A root-cause assessment of SNS failures and limitations should be a high priority, if PHEMCE is to avoid repeating history. The National Strategy for a Resilient Public Health Supply Chain recommended that any SNS expansion be reviewed and validated through PHEMCE (HHS, 2021a).

GLOBAL CONSIDERATIONS AND SYNERGIES

While PHEMCE has long strived to engage international partners, particularly through the Global Health Security Initiative following the 2015–2016 Ebola outbreaks in West Africa (ASPR, 2017), new entities were catalyzed and others expanded their efforts. MCM preparedness is a global effort with partners that include the European Union and nongovernmental organizations (NGOs), such as the Coalition for Epidemic Preparedness Innovations, Gavi, UNICEF, and the American Red Cross. PHEMCE should do the following:

  • formalize and expand coordination with these global entities;
  • look for lessons in the practices and experiences of bodies with different goals, capabilities, and national and organizational cultures; different countries perceive threats differently, calling for improved surveillance, information sharing, and development of new tools, including point-of-care diagnostics and policies regarding emergency deployment of assets related to personnel and stockpile sharing;
  • use the situational awareness from the collaboration to inform its understanding of the vulnerability and resilience of public health supply chains, as seen throughout the COVID-19 pandemic;
  • seek and share best practices; and
  • create the personal and organizational ties and trust needed in PHEs; its perspective and experience should also be included for international negotiations of critical trade deals, treaties, etc., as many of these are key to resilient supply chains for critical MCM.

CONCLUDING REMARKS

PHEMCE needs a comprehensive approach to integrating nonfederal and private-sector partners, stakeholders, and communities across its activities. That approach should include a strong overarching advisory committee, respectful two-way communications, clearly delineated roles, and collaboration with global entities with similar missions.

Suggested Citation:"4 Engaging Nonfederal and Private-Sector Partners and Stakeholders in PHEMCE's Mission." National Academies of Sciences, Engineering, and Medicine. 2021. Ensuring an Effective Public Health Emergency Medical Countermeasures Enterprise. Washington, DC: The National Academies Press. doi: 10.17226/26373.
×

RECOMMENDATIONS

RECOMMENDATION 6. ESTABLISH AN ADVISORY COMMITTEE OF NONFEDERAL AND PRIVATE-SECTOR PARTNERS AND STAKEHOLDERS.

PHEMCE should develop and maintain an advisory committee of representative medical countermeasure partners and stakeholders to both garner their expertise and ensure transparency in PHEMCE activities.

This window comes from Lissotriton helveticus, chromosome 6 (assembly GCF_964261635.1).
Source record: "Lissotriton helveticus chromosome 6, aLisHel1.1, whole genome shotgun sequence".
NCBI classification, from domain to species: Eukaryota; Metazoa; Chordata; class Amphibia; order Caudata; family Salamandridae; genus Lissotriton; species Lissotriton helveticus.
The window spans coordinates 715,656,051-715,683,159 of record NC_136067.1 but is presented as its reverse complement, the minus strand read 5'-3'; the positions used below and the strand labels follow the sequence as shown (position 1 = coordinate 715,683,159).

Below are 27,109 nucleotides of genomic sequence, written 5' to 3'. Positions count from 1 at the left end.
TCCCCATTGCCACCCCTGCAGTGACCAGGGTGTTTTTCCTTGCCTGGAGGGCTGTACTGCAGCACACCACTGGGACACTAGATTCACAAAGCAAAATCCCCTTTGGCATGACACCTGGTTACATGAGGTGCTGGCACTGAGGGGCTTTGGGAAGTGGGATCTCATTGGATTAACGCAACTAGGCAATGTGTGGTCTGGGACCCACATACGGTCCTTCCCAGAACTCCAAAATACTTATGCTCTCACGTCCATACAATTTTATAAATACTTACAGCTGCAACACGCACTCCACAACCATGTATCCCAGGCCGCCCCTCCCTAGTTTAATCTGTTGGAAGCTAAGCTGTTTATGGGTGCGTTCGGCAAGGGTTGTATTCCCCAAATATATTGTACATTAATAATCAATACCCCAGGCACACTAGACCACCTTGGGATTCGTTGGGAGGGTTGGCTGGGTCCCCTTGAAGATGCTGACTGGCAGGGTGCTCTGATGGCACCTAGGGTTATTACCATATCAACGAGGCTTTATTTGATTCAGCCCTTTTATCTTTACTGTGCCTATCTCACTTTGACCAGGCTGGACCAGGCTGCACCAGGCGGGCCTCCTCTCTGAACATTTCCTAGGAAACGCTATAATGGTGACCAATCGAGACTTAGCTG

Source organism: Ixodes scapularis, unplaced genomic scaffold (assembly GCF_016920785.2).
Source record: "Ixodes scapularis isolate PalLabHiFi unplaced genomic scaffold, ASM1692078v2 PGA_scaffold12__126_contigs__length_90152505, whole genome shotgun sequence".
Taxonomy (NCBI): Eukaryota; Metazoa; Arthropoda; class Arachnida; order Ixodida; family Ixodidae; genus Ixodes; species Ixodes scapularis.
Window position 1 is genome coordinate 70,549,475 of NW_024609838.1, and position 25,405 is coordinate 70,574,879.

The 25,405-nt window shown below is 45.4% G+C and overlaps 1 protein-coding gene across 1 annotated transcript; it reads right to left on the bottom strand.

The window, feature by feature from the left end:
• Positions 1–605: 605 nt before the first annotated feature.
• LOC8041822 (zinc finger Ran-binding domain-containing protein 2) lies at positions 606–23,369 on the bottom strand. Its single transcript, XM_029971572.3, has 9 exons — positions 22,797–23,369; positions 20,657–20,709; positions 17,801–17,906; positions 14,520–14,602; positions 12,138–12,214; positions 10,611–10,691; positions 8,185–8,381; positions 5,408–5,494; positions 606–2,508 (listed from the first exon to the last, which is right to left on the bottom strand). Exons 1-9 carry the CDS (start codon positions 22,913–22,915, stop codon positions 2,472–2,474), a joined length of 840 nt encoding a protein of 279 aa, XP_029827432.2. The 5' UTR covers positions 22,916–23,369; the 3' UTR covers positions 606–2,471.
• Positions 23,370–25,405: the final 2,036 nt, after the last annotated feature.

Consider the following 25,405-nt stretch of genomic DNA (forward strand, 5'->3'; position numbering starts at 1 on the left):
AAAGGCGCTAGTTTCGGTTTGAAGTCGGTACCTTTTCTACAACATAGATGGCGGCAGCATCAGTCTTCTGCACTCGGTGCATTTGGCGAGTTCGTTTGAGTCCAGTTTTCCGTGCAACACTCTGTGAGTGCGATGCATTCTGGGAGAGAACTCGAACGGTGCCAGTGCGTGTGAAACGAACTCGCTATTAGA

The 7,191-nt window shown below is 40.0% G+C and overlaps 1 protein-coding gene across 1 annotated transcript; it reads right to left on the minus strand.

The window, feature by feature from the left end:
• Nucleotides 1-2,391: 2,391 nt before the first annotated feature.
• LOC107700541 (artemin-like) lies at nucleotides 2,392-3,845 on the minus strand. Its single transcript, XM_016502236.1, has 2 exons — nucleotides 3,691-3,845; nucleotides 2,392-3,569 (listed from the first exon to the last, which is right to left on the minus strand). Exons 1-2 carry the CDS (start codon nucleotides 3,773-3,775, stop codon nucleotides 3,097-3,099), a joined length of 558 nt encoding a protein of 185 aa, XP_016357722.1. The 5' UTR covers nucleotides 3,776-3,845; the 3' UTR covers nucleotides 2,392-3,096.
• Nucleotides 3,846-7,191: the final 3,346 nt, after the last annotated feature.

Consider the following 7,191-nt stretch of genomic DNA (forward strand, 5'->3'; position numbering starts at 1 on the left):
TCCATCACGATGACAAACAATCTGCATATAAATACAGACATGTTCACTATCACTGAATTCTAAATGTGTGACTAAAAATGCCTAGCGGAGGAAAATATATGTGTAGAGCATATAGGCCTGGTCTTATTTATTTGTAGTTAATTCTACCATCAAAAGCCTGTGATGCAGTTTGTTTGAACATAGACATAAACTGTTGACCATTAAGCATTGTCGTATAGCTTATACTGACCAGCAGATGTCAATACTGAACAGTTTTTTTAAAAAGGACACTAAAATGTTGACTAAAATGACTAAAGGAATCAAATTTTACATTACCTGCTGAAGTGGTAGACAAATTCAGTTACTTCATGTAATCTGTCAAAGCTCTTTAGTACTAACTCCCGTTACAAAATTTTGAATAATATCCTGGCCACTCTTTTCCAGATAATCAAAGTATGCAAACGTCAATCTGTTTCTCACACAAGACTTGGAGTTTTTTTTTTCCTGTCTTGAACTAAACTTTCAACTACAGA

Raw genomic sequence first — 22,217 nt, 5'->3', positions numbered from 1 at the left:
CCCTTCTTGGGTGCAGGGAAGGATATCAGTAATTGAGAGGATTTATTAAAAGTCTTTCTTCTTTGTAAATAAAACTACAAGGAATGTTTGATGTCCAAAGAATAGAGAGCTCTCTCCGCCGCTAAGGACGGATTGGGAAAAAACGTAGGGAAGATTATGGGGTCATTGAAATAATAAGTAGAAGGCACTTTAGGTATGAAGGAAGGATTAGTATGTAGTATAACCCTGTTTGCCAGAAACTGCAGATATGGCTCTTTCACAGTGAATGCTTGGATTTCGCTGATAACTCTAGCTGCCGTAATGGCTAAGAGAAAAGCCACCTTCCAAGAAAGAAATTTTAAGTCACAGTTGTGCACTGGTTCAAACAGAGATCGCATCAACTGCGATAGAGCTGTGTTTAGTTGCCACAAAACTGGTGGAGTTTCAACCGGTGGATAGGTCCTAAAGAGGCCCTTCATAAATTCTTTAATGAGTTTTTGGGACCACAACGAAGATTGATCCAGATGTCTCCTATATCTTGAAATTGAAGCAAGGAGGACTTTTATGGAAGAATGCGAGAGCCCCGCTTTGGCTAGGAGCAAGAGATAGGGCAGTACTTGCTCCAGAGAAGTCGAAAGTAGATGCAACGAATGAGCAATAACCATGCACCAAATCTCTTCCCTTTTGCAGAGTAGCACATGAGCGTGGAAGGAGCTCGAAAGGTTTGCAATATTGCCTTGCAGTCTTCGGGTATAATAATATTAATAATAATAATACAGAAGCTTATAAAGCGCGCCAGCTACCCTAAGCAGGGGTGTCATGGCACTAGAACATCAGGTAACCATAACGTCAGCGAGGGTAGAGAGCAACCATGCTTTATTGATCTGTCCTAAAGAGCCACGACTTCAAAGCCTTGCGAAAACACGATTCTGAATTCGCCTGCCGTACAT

• The advisory committee’s input should be sought and considered seriously in all major decisions and actions by PHEMCE regarding the development and delivery of MCMs.
  • The advisory committee should balance external partners and threat portfolios to ensure the right combination of threat-specific expertise and other relevant expertise on critical issues like supply chain and stockpiling.
  • The advisory committee should help aid PHEMCE in its communication with nonfederal partners, stakeholders, and the public. The meetings should be conducted with appropriate transparency, considering both public discussions and assurances of confidentiality among members, in order to accomplish the intent of this objective.

RECOMMENDATION 7. IMPLEMENT TRANSPARENT COMMUNICATION STRATEGIES.

PHEMCE should establish mechanisms for transparent communications across the government and with nonfederal and private-sector partners and stakeholders and the public.

Functions and responsibilities of these mechanisms would include the following:

  • Coordinating internal and external communications within PHEMCE and between PHEMCE and nonfederal and private-sector partners and stakeholders and the public to ensure trusted two-way communication channels with all partners and the provision of dependable, actionable information.
  • Balancing the tension between transparency and national security or proprietary concerns.
  • Involving the public to assist in driving messages that resonate with various communities; political messaging should be discouraged. These communications need to be culturally and linguistically appropriate and tailored to the literacy and understanding of multiple population groups.
Suggested Citation:"4 Engaging Nonfederal and Private-Sector Partners and Stakeholders in PHEMCE's Mission." National Academies of Sciences, Engineering, and Medicine. 2021. Ensuring an Effective Public Health Emergency Medical Countermeasures Enterprise. Washington, DC: The National Academies Press. doi: 10.17226/26373.